By Jeff Owens/Photo by Allen Sharpe
After a humiliating 19-1 loss to Kentucky Friday night, South Carolina needed something special to lift their spirits and possibly help them snap out of a demoralizing slump.
They got it from the Gamecocks' do strongest asset. Pitching.
They got a huge lift from starter Adam Hill and bullpen aces Josh Reagan and Tyler Johnson. Coupled with a spark from some new faces in the lineup and a couple of huge defensive plays, South Carolina bounced back to beat Kentucky 5-1 Saturday, giving it a chance to win the three-game series Sunday. The Gamecocks improved to 25-16 overall and 10-10 in the SEC. The gained a game on second-place Kentucky (30-14, 13-7).
Hill allowed just one hit in five innings, Reagan allowed just one hit in 2.1 innings and Johnson finished off Kentucky over the final 1.2.
The pitching performance was huge a night after Kentucky pounded out 20 hits and hung South Carolina with its worst loss in 20 years. Kentucky leads the SEC in hitting and showed it Friday night, battering four Gamecock pitchers for four home runs.
"Any time you give up (only) two hits to that team, it was awfully impressive," head coach Chad Holbrook said. "… Our pitching was terrific. I don't know that they have had (just) two hits all year long. Our pitchers were special today."
Holbrook was pleased with the way his team bounced back with more fire and energy a night after the worst loss of the season and one of the worst in school history.
"I think some of them were upset by what happened last night," he said. "It was good to see some of them lay it on the line a little bit. They played their tails off. They could have easily come to the park a little deflated, but they didn't. They came with a little bit of a chip on their shoulder, and that was good to see."
The Gamecocks also got a lift from some backups who got a chance to play due to injuries and the struggles of other players. Chris Cullen and LT Tolbert were both nursing injuries and catcher Hunter Taylor was dehydrated after catching Friday night. They were replaced by Justin Row at second, Riley Hogan at first, John Jones behind the plate and Ross Grosvenor at DH. Grosvenor had an RBI single in the three-run third, Hogan added two hits, Row had two big sacrifice bunts and Jones caught a solid game behind the plate.
"They brought a spark," Holbrook said.
Grosvenor, a senior who has gotten little playing time the past two years, gave his team a lift just by being in the lineup. He had a pinch-hit double to knock in South Carolina's only run Friday night and got the start Friday.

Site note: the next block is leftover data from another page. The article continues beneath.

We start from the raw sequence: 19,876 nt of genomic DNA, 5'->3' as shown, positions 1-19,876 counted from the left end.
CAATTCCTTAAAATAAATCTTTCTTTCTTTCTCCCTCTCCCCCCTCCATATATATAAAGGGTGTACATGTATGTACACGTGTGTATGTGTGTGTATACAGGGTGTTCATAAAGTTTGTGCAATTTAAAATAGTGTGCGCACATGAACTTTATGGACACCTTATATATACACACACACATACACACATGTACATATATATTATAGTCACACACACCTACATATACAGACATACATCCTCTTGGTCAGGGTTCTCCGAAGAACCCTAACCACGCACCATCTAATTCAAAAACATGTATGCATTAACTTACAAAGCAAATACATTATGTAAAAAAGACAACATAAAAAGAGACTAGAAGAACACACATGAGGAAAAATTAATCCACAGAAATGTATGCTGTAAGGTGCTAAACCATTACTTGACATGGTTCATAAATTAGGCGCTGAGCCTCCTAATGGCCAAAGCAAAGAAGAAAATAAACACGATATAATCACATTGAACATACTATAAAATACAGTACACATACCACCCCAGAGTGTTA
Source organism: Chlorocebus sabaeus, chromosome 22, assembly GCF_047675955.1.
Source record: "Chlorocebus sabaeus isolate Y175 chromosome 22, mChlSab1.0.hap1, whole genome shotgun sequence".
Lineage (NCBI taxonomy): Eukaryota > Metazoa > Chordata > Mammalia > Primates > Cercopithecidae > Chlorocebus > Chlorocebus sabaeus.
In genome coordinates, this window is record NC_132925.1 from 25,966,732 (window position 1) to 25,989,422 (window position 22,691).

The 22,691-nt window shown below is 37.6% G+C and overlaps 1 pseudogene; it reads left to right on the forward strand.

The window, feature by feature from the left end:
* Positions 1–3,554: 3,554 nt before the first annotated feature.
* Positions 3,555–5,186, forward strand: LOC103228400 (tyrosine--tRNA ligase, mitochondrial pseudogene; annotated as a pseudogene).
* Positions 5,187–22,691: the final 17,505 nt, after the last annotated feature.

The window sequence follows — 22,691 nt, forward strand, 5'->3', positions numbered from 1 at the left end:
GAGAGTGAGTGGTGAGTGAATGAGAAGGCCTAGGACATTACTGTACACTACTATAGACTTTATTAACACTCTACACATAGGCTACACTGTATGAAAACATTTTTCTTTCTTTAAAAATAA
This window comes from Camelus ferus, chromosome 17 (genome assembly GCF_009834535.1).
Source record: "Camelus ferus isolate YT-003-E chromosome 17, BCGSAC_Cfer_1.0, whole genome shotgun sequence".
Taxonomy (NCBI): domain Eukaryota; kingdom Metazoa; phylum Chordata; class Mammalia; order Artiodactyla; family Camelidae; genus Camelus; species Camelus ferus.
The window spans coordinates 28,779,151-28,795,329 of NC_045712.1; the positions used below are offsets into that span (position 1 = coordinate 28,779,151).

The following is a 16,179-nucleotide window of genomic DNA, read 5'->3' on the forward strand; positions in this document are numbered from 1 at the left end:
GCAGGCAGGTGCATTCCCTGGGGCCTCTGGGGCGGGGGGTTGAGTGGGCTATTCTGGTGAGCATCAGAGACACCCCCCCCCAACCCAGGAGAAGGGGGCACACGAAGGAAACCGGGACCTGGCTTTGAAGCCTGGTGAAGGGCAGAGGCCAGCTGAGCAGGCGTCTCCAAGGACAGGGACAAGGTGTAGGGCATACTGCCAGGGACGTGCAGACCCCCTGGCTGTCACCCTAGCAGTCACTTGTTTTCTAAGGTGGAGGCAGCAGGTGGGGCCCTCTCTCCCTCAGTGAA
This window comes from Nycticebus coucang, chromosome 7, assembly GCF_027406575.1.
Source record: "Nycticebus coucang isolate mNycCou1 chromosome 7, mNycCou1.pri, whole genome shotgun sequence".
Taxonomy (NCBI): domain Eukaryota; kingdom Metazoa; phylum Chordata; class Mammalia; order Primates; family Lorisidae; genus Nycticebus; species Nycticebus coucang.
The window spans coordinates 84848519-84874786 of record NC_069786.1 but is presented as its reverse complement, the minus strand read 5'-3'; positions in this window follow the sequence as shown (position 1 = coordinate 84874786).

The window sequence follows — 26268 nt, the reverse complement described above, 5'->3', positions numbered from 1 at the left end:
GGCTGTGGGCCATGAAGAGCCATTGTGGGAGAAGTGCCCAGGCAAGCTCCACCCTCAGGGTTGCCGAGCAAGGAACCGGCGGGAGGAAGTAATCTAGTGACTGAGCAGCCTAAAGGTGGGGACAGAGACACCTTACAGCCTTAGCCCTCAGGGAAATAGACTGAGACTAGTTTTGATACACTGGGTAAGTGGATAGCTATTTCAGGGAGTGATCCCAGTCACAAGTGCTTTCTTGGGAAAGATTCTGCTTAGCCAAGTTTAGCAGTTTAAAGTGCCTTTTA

"Ross being in the lineup, even if he went 0-for-4, he gave us a big lift because his teammates were happy to see him in there," Holbrook said. "He had been swinging the bat really, really well in practice and we had been struggling to get some extra-base hits and scoring runs, so I felt like it was a good matchup for him today. He certainly gave our team a lift, and I thought Jonesy did too. … Jonesy picked us up and caught a great game back there."
The Gamecocks snapped out of their offensive funk early, scoring a run in the second on two hits and a Kentucky error. Madison Stokes knocked in the run with a one-out single to left.
The Gamecocks took advantage of another error in the third. Row reached on a boot by Kentucky third baseman Tyler Marshall and Carlos Cortes followed with his sixth home run of the season, a blast over the right-field wall.
South Carolina added another run when Jonah Bride walked, Jacob Olson singled and Grosvenor delivered with an RBI single.
A third error cost Kentucky another run in the sixth, and Cortes delivered again, ripping an RBI double to score Hopkins.
Hill, meanwhile, was fantastic, hurling five one-hit innings. He struck out five and pitched out of a base-loaded jam in the third. The only hit he allowed was a solo home run to Marshall. It marked the second time this year that Hill has given up just one hit. He also had a six-inning no-hitter against Vanderbilt.
Reagan was solid over 2.1 innings and Johnson sat down the Wildcats with his blazing fastball, including one that reached 100 mph.
They were supported by solid defense. Despite two errors, the Gamecocks came up with some big defensive plays, including a diving stop by Stokes with two runners on in the eighth. Stokes snared a hot smash and flipped it to Row at second to start an inning-ending double play and allow Johnson to get out of the inning on just one pitch.
"What a great play Stokes made there," Holbrook said. "They could have had the tying run at the plate right there. It was a big-league play, one of the best plays I've seen on the field in a long, long time."
Hopkins made a diving catch in center for the first out in the ninth, setting up Johnson for a strike out and ground out to end the game.
The Gamecocks have lost four straight SEC series. They will have a chance to stop that streak tomorrow at 1:30 at Founders Park.